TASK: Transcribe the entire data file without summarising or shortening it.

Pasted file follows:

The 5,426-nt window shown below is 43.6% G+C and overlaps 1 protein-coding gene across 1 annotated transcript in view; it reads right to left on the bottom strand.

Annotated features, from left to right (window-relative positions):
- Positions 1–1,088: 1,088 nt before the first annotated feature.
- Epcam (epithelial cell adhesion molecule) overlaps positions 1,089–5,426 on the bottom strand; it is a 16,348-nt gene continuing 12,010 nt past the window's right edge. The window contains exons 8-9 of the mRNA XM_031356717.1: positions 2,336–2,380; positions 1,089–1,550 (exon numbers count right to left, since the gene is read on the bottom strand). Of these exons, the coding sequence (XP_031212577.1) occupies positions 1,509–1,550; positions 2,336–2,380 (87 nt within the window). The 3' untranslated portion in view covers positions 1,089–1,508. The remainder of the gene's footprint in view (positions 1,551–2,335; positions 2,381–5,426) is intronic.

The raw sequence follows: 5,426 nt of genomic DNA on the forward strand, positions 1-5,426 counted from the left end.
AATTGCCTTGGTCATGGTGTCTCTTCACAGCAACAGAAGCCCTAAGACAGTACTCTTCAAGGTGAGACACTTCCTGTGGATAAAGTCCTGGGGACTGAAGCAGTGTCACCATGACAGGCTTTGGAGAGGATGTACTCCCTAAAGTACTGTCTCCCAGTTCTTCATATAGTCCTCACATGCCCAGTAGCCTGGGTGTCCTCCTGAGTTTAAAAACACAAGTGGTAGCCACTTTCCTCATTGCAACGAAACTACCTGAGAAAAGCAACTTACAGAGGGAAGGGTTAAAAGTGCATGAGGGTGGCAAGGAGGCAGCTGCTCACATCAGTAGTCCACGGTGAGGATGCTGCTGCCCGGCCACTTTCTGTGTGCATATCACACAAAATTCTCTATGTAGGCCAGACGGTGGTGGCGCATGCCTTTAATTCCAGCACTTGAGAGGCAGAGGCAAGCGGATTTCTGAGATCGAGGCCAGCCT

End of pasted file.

The 5,426-nt window shown below is 43.6% G+C and overlaps 1 protein-coding gene across 1 annotated transcript in view; it reads right to left on the bottom strand.

Annotated features, from left to right (window-relative positions):
- Positions 1–1,088: 1,088 nt before the first annotated feature.
- Epcam (epithelial cell adhesion molecule) overlaps positions 1,089–5,426 on the bottom strand; it is a 16,348-nt gene continuing 12,010 nt past the window's right edge. The window contains exons 8-9 of the mRNA XM_031356717.1: positions 2,336–2,380; positions 1,089–1,550 (exon numbers count right to left, since the gene is read on the bottom strand). Of these exons, the coding sequence (XP_031212577.1) occupies positions 1,509–1,550; positions 2,336–2,380 (87 nt within the window). The 3' untranslated portion in view covers positions 1,089–1,508. The remainder of the gene's footprint in view (positions 1,551–2,335; positions 2,381–5,426) is intronic.

The raw sequence follows: 5,426 nt of genomic DNA on the forward strand, positions 1-5,426 counted from the left end.
AATTGCCTTGGTCATGGTGTCTCTTCACAGCAACAGAAGCCCTAAGACAGTACTCTTCAAGGTGAGACACTTCCTGTGGATAAAGTCCTGGGGACTGAAGCAGTGTCACCATGACAGGCTTTGGAGAGGATGTACTCCCTAAAGTACTGTCTCCCAGTTCTTCATATAGTCCTCACATGCCCAGTAGCCTGGGTGTCCTCCTGAGTTTAAAAACACAAGTGGTAGCCACTTTCCTCATTGCAACGAAACTACCTGAGAAAAGCAACTTACAGAGGGAAGGGTTAAAAGTGCATGAGGGTGGCAAGGAGGCAGCTGCTCACATCAGTAGTCCACGGTGAGGATGCTGCTGCCCGGCCACTTTCTGTGTGCATATCACACAAAATTCTCTATGTAGGCCAGACGGTGGTGGCGCATGCCTTTAATTCCAGCACTTGAGAGGCAGAGGCAAGCGGATTTCTGAGATCGAGGCCAGCCT